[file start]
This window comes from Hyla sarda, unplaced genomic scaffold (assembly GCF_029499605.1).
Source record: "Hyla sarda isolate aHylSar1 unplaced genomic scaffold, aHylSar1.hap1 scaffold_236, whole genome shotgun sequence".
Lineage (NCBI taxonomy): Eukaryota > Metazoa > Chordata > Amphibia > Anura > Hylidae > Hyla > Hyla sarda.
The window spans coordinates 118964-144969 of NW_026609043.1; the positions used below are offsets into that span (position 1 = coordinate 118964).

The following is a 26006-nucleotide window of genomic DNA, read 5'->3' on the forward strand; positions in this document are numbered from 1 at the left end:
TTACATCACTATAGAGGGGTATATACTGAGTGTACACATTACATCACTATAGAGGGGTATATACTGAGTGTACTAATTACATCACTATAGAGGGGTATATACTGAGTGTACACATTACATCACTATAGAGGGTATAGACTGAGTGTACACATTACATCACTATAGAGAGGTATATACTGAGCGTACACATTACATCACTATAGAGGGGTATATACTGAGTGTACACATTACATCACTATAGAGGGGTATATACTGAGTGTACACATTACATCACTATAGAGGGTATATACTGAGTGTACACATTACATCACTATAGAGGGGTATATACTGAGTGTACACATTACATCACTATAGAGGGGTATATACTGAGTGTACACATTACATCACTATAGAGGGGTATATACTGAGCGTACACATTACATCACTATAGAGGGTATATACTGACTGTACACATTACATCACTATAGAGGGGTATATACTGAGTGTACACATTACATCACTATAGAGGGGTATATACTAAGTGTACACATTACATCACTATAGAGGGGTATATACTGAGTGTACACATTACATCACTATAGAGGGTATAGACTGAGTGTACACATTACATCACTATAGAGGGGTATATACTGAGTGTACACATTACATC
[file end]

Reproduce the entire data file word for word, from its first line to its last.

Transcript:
This window comes from Hyla sarda, unplaced genomic scaffold (assembly GCF_029499605.1).
Source record: "Hyla sarda isolate aHylSar1 unplaced genomic scaffold, aHylSar1.hap1 scaffold_236, whole genome shotgun sequence".
Lineage (NCBI taxonomy): Eukaryota > Metazoa > Chordata > Amphibia > Anura > Hylidae > Hyla > Hyla sarda.
The window spans coordinates 118964-144969 of NW_026609043.1; the positions used below are offsets into that span (position 1 = coordinate 118964).

The following is a 26006-nucleotide window of genomic DNA, read 5'->3' on the forward strand; positions in this document are numbered from 1 at the left end:
TTACATCACTATAGAGGGGTATATACTGAGTGTACACATTACATCACTATAGAGGGGTATATACTGAGTGTACTAATTACATCACTATAGAGGGGTATATACTGAGTGTACACATTACATCACTATAGAGGGTATAGACTGAGTGTACACATTACATCACTATAGAGAGGTATATACTGAGCGTACACATTACATCACTATAGAGGGGTATATACTGAGTGTACACATTACATCACTATAGAGGGGTATATACTGAGTGTACACATTACATCACTATAGAGGGTATATACTGAGTGTACACATTACATCACTATAGAGGGGTATATACTGAGTGTACACATTACATCACTATAGAGGGGTATATACTGAGTGTACACATTACATCACTATAGAGGGGTATATACTGAGCGTACACATTACATCACTATAGAGGGTATATACTGACTGTACACATTACATCACTATAGAGGGGTATATACTGAGTGTACACATTACATCACTATAGAGGGGTATATACTAAGTGTACACATTACATCACTATAGAGGGGTATATACTGAGTGTACACATTACATCACTATAGAGGGTATAGACTGAGTGTACACATTACATCACTATAGAGGGGTATATACTGAGTGTACACATTACATC